If you listen to the first track of Damien Jurardo's album The Ghost Of David, you'll probably wonder whether or not you can handle the weight of the remaining 12 tracks on the disc. In the song, he sings about dealing with a questioning husband while having an affair, while at the same time taking care of a brother who's slowly going crazy. With only an acoustic guitar, a touch of keyboards, and some chiming sounds, the wounded vocals still feel like a ton of bricks weighing on you because of the lyrical content.
Although it never quite gets to a happy level, the album doesn't quite dwell in such depressing territory for its entirety. Coming from nearly the same camp as singer/songwriters like David Bazan of Pedro The Lion (who actually makes an appearence on the disc playing drums and piano on a track) or even Mark Kozelek. While there's a full accompaniment on a couple of the tracks, most of them work in a more stripped-down way and it usually works much in the favor of Jurardo, giving even more of a spotlight to his plaintive and emotive vocals. And I really hate to sound like a mopey reviewer, but it's his songs with darker content and more sad arrangements that actually tend to work better.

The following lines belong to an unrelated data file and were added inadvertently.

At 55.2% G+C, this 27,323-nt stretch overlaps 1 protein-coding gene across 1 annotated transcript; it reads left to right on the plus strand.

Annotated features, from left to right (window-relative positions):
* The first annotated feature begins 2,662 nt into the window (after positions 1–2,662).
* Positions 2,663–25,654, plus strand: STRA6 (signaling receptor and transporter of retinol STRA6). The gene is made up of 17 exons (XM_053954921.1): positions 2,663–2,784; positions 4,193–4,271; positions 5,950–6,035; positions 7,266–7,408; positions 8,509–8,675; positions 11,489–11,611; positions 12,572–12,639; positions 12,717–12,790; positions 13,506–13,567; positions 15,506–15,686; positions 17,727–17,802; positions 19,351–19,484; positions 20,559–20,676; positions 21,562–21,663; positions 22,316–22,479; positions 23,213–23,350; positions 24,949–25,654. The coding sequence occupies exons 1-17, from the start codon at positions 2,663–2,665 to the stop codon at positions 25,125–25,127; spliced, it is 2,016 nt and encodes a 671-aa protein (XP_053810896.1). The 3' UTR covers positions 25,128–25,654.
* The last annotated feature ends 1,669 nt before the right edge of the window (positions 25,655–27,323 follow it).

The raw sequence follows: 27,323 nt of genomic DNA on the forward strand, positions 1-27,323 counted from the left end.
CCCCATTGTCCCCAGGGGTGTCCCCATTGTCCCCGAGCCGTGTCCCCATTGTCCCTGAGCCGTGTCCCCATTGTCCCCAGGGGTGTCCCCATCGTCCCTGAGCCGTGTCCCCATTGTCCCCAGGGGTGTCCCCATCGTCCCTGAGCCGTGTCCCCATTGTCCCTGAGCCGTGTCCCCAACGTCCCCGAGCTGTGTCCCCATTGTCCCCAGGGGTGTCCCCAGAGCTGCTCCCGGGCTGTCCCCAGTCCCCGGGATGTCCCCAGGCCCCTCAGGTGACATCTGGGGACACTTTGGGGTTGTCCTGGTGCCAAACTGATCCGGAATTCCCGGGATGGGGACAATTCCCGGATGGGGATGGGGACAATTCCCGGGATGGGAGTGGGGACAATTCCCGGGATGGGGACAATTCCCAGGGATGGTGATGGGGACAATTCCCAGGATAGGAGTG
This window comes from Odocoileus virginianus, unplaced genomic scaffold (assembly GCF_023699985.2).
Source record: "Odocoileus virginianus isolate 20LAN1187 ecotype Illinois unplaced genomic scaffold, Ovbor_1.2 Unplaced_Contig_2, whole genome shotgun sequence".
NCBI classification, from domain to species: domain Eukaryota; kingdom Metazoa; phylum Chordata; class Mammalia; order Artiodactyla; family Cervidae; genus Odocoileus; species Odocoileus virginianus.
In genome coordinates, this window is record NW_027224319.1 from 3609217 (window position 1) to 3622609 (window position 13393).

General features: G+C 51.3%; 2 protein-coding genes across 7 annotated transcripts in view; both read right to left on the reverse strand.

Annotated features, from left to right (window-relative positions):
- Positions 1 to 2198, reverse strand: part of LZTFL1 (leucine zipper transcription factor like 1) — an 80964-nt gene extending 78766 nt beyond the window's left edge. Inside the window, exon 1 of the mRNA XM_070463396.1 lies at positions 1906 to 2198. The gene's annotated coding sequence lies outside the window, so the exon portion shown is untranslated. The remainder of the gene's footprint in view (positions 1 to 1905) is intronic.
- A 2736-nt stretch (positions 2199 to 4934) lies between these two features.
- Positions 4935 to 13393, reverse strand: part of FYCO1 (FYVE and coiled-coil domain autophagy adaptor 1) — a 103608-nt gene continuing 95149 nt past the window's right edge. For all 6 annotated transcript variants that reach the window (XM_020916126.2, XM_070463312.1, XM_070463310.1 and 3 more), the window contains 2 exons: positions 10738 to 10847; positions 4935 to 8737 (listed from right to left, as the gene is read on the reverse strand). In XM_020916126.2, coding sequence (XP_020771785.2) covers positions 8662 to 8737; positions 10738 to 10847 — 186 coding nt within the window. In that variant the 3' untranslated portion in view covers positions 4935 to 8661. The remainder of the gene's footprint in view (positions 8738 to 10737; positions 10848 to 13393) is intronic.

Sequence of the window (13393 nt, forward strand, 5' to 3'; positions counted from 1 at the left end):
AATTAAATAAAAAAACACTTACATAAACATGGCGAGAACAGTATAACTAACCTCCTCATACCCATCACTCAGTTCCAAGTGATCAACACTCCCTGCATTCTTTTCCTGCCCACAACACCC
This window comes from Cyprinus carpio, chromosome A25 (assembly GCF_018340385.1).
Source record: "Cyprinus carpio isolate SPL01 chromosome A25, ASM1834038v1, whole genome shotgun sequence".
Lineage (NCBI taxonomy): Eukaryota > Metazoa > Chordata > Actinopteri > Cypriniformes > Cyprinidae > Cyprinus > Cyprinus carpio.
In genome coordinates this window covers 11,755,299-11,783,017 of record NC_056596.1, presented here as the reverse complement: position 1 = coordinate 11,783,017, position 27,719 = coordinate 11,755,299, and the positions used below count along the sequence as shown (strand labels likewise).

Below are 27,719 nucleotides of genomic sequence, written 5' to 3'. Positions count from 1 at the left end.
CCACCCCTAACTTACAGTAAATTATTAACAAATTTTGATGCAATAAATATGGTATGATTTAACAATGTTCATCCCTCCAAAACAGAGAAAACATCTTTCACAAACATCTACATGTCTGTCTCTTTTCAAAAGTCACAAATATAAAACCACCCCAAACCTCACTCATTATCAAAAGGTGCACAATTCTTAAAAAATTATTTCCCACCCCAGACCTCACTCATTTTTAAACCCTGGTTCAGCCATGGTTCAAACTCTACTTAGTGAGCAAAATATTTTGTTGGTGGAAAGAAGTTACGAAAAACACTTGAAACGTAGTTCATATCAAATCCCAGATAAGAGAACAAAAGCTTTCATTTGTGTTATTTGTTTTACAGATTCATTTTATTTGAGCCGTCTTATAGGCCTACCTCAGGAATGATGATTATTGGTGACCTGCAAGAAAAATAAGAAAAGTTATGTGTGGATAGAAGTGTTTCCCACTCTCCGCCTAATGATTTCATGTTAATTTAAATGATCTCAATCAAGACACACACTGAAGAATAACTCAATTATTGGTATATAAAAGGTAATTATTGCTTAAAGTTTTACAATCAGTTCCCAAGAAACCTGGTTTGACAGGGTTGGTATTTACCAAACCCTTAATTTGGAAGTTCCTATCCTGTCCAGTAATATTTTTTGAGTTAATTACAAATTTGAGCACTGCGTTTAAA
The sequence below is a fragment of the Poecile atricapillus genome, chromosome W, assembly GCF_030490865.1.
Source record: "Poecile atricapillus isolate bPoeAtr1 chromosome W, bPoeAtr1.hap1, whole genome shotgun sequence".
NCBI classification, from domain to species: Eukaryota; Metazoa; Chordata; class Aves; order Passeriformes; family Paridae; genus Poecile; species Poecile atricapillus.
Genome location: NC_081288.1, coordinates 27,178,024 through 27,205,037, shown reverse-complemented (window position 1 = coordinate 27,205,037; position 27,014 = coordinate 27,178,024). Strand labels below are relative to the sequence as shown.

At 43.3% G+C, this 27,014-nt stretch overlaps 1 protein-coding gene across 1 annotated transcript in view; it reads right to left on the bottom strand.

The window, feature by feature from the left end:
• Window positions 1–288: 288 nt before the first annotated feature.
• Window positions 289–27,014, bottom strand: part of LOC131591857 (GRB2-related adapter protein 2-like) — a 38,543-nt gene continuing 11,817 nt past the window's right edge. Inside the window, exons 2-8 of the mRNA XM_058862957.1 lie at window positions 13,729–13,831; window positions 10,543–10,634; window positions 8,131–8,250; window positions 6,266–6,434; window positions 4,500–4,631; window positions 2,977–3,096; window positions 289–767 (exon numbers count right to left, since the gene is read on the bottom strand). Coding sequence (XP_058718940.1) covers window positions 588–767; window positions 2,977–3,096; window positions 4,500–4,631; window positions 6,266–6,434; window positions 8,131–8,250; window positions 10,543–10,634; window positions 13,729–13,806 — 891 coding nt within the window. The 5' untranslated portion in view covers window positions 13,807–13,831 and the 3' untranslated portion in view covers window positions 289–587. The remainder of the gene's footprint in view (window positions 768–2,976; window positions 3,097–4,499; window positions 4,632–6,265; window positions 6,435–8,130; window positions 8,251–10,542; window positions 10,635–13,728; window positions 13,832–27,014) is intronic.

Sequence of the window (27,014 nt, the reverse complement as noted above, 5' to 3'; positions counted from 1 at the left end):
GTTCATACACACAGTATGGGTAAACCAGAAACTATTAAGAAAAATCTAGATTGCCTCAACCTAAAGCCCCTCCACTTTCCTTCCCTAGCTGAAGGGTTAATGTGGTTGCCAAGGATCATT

After that first track, the album goes right into the very simple "Desert," but again it's really effective. It's only Jurardo and an acoustic guitar on the track, and although I'm not sure about the connection, the lyrical content of the song also draws comparison to Pedro The Lion with it's ruminitions on faith. "Great Today" moves along with a shambling, lo-fi drum backing and some acoustic guitars and organs, while "Tonight I Will Retire" comes in as quite possibly the prettiest song on the album with the low key piano and simple drum backing. Jurardo's vocals almost sound sleepy in the track and the simple beauty of it all make it a standout.
On "Parking Lot," Rosanne Thomas takes over on vocal duties and coming about halfway through the album, the song arrives as something just slightly different, yet cut of the same musical style. There's a bit of country twang her vocals and the keyboards and drum machines providing a backdrop give the track sort of a ramshackle feel that works well. The only track that really rocks out on the disc is the 2 minute "Paxil" and while it's something different it simply feels slightly out-of-place with the thick guitar feedback, filtered vocals, and clanking cowbell. Fortunately, the album closes out with several really great tracks, including the almost droning closer of "Ghost In The Snow." If you're a fan of singer/songwriter work that is stripped-down, especially work by Pedro The Lion, this would be well worth your time to listen to.